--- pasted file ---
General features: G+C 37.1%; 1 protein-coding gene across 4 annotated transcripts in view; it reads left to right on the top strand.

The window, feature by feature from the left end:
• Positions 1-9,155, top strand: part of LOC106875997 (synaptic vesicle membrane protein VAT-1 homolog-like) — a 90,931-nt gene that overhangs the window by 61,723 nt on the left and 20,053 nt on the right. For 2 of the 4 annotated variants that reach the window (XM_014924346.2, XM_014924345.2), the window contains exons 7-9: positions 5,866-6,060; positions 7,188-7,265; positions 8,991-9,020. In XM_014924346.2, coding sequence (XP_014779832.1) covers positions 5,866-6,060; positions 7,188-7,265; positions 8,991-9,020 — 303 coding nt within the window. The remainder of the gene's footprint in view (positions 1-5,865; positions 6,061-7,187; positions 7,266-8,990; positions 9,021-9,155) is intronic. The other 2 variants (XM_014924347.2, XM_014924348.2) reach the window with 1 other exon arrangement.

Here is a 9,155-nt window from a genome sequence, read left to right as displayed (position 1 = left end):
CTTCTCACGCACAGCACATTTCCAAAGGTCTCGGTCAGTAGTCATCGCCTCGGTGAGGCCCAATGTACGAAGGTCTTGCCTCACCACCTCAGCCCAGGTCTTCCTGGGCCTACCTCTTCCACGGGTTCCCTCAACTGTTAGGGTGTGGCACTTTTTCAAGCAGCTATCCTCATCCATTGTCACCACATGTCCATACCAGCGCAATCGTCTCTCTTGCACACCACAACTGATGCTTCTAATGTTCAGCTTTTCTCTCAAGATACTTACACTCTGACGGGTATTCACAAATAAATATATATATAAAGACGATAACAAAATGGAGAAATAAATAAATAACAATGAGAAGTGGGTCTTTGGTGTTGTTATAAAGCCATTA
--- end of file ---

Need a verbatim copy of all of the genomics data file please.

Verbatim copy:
General features: G+C 37.1%; 1 protein-coding gene across 4 annotated transcripts in view; it reads left to right on the top strand.

The window, feature by feature from the left end:
• Positions 1-9,155, top strand: part of LOC106875997 (synaptic vesicle membrane protein VAT-1 homolog-like) — a 90,931-nt gene that overhangs the window by 61,723 nt on the left and 20,053 nt on the right. For 2 of the 4 annotated variants that reach the window (XM_014924346.2, XM_014924345.2), the window contains exons 7-9: positions 5,866-6,060; positions 7,188-7,265; positions 8,991-9,020. In XM_014924346.2, coding sequence (XP_014779832.1) covers positions 5,866-6,060; positions 7,188-7,265; positions 8,991-9,020 — 303 coding nt within the window. The remainder of the gene's footprint in view (positions 1-5,865; positions 6,061-7,187; positions 7,266-8,990; positions 9,021-9,155) is intronic. The other 2 variants (XM_014924347.2, XM_014924348.2) reach the window with 1 other exon arrangement.

Here is a 9,155-nt window from a genome sequence, read left to right as displayed (position 1 = left end):
CTTCTCACGCACAGCACATTTCCAAAGGTCTCGGTCAGTAGTCATCGCCTCGGTGAGGCCCAATGTACGAAGGTCTTGCCTCACCACCTCAGCCCAGGTCTTCCTGGGCCTACCTCTTCCACGGGTTCCCTCAACTGTTAGGGTGTGGCACTTTTTCAAGCAGCTATCCTCATCCATTGTCACCACATGTCCATACCAGCGCAATCGTCTCTCTTGCACACCACAACTGATGCTTCTAATGTTCAGCTTTTCTCTCAAGATACTTACACTCTGACGGGTATTCACAAATAAATATATATATAAAGACGATAACAAAATGGAGAAATAAATAAATAACAATGAGAAGTGGGTCTTTGGTGTTGTTATAAAGCCATTA